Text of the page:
upper-class passengers visited for fun, or a carved-out space for migrants to
exert a degree of restricted autonomy. A look into the construction, usage, and
representation of spaces within steamships will thus provide a deeper
understanding of the transpacific movements of people. By examining the
steamship company records, personal papers of steamship agents, pictorial and
photographic images of steamship travels, and
the early -twentieth-century
oceanic travel narratives, this paper argues that
the steamships and its
spatial construction not only dictated conditions in which Asian migrants moved
to and entered the United States
, but also indelibly affected the
conceptualization of Pacific crossings in the American cultural consciousness.
Minyong Lee, Seoul National University
Chair and Commentator: Paul A. Kramer, Vanderbilt University
Presenter: Christopher Steven Kindell, University of Chicago
Christopher (“Topher”) Kindell is a PhD candidate in American History at The University of Chicago specializing in public health, race, urbanization, and mobility in the long-nineteenth-century Pacific World. His doctoral thesis, “The Sanitary Sieve: Public Health, Infectious Diseases, and the Urbanization of Honolulu, 1860-1914,” examines how health officials, Native Hawaiians, and Chinese migrants transformed Honolulu from a placid, mid-Pacific harbor into an urban clearinghouse that could filter out infectious diseases traversing the Pacific. His research and teaching interests include public health, race, visual and material culture, and American imperialism in the Anglophone Pacific World of the long-nineteenth century.
Presenter: Minyong Lee, Seoul National University
Minyong Lee is a lecturer and research fellow at Seoul National University, South Korea. She received her Ph.D. in U.S. history from the University of Chicago in 2018. Minyong is the recipient of the 2018-2020 Park Wansuh Humanities Postdoctoral Fellowship at the College of Humanities, Seoul National University. She is currently working on her book project, Circuits of Empire: Seaways to California and the Making of America’s Pacific, which expands upon her doctoral dissertation on the maritime transportation networks and U.S. empire-building in the Pacific during the California Gold Rush. Her research interests include the nineteenth-century American West and the Pacific World/s, transportation and travel, Asian/Asian American transnationalism, and U.S. imperialism.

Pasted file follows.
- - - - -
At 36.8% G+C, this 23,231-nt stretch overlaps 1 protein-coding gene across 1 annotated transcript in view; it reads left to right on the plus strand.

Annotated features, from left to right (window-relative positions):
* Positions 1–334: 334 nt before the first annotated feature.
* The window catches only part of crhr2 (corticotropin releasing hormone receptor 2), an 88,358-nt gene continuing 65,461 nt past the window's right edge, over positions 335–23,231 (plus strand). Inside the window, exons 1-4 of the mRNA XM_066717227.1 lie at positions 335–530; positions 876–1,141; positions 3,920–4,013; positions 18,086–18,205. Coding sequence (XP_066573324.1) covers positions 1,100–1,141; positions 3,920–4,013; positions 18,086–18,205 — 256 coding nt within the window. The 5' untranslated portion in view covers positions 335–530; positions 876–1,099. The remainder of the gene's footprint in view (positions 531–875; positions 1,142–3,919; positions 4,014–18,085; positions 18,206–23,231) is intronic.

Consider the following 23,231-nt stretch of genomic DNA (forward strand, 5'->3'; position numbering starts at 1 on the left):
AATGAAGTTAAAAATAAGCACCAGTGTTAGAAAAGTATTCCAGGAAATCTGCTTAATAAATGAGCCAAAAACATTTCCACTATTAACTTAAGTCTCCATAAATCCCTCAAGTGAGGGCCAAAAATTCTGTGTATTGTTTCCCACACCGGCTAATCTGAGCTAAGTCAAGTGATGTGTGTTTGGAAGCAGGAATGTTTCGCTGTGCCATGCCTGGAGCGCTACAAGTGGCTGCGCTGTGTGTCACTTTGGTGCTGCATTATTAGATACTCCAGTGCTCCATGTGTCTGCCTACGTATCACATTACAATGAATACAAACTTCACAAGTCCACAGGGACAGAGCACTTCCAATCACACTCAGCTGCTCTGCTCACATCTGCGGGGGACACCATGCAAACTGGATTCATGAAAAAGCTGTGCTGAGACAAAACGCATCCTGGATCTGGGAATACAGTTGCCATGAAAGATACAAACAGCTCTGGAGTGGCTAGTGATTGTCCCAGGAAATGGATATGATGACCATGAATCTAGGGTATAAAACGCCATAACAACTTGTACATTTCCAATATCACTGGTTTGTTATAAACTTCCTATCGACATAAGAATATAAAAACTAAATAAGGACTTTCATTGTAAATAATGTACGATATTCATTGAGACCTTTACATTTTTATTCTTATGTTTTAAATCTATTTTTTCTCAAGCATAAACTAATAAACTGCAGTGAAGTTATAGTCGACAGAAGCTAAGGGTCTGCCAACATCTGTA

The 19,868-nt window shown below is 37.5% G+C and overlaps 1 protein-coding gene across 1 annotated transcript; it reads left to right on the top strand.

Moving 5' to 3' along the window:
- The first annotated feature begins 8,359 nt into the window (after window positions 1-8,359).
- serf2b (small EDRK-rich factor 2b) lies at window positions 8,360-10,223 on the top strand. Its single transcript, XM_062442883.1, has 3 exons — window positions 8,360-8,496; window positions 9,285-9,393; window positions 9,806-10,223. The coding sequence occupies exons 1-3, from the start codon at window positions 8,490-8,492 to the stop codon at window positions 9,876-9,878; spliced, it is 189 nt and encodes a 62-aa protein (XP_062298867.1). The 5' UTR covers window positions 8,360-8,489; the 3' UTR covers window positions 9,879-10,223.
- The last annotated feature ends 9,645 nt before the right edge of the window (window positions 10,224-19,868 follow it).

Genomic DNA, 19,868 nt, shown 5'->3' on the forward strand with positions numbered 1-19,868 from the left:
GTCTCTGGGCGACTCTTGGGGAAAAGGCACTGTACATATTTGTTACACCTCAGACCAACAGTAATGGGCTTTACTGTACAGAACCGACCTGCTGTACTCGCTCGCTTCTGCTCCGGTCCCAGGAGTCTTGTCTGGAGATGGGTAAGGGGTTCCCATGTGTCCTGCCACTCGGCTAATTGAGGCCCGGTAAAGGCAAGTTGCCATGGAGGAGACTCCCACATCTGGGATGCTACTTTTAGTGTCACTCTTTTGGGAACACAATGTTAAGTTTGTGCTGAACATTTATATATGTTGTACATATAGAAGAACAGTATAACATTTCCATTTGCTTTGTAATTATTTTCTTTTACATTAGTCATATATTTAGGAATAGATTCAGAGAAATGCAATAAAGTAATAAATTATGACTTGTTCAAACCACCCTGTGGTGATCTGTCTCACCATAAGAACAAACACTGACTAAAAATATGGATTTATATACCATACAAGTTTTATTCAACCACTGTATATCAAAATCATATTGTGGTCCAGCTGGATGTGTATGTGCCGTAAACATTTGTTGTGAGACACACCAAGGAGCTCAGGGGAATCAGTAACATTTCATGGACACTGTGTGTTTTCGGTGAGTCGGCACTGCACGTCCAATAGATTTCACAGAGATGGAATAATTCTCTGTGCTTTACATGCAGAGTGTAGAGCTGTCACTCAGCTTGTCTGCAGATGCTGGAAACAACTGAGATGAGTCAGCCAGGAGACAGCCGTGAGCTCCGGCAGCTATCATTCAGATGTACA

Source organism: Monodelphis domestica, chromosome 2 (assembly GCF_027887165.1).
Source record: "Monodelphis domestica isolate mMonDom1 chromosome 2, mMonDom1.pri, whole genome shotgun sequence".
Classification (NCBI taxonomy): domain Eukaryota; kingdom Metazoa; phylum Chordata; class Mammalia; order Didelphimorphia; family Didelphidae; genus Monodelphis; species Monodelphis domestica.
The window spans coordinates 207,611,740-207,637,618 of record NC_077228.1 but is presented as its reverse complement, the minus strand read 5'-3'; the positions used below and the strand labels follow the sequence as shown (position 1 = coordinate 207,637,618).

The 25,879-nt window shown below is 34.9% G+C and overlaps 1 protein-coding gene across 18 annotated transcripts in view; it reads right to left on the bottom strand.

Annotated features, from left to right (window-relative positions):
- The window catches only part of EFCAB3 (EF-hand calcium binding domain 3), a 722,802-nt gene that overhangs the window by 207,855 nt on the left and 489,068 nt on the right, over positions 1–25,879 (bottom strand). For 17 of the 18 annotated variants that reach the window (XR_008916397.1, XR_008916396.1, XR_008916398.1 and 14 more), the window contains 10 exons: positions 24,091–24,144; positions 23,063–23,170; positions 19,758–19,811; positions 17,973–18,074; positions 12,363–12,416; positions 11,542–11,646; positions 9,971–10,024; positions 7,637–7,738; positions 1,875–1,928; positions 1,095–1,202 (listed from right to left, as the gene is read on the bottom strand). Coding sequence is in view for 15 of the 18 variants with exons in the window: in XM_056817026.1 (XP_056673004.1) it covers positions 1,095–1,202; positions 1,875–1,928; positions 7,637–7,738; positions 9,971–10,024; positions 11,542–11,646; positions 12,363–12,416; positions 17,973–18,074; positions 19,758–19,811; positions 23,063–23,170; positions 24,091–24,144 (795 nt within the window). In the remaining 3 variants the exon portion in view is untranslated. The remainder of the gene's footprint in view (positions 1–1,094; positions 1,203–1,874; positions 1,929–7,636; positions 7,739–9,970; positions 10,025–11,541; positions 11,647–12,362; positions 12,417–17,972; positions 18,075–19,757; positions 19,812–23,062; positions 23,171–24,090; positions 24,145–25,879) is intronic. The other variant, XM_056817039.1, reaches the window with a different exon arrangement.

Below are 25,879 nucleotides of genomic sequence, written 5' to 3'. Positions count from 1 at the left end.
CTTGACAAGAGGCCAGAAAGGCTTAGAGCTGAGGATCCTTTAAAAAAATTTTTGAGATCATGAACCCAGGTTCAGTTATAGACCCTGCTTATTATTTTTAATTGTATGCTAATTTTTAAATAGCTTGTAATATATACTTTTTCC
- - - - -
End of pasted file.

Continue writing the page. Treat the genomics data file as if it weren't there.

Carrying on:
Presenter: Guy Emerson Mount, Auburn University
Guy Emerson Mount is an Assistant Professor of African American History at Auburn University. He earned his PhD at the University of Chicago in 2018 where he also served as a Postdoctoral Fellow in the Division of Social Sciences. His work focuses on the intersection of Black transnationalism, Western modernity, and global empires.
Prof. Mount’s current research interests include the African Diaspora, slavery, emancipation, Jim Crow, colonialism, American empire, the Atlantic World, Critical Mixed Race Studies, Afro-Asian solidarities, Peace Studies, and radical Black politics. Additionally, Prof. Mount is exploring a new field of inquiry that is now coalescing under the moniker of the Black Pacific—a liminal site of global Blackness where alternate formations of race, empire, and self-invention were re-imagined and contested against older identities established in the circuits of the Black Atlantic. Methodologically this work spans across the fields of intellectual, social, cultural, and political history.
Stressing the complex dialectic between subaltern and elite-driven narratives, Prof. Mount aims to examine big ideas in small spaces. Emblematic of this commitment is his current book project which seeks to tell a global history of empire and emancipation through the everyday lives of transnational Black workers who jettisoned the Atlantic World for a new life in the Pacific. Tentatively titled From Slavery to Empire: Colonization and Reconstruction in the Black Pacific, this project revisits the older historiographical debates surrounding American Reconstruction through new archival sources assembled across multiple countries. Collectively, these sources reveal concrete plans after emancipation for a massive state-funded colonization program that promised to relocate over five million formerly enslaved peoples to America’s nascent empire in Hawai’i and the Philippines. By following the lives of ordinary black teachers, chefs, artists, and sharecroppers who attempted to enact this program, this book promises to unveil the profound connections between the death of American slavery and the birth of America’s overseas empire.
Prof. Mount’s work has earned numerous honors and awards including recognition from the Andrew Mellon Foundation, the Dwight D. Eisenhower Foundation, and the American Historical Association. He has traveled widely giving invited addresses at the University of Pennsylvania, the University of Hawai‘i at Mānoa, Gettysburg College, Loyola University of Chicago, and Ateneo de Manila University in the Philippines.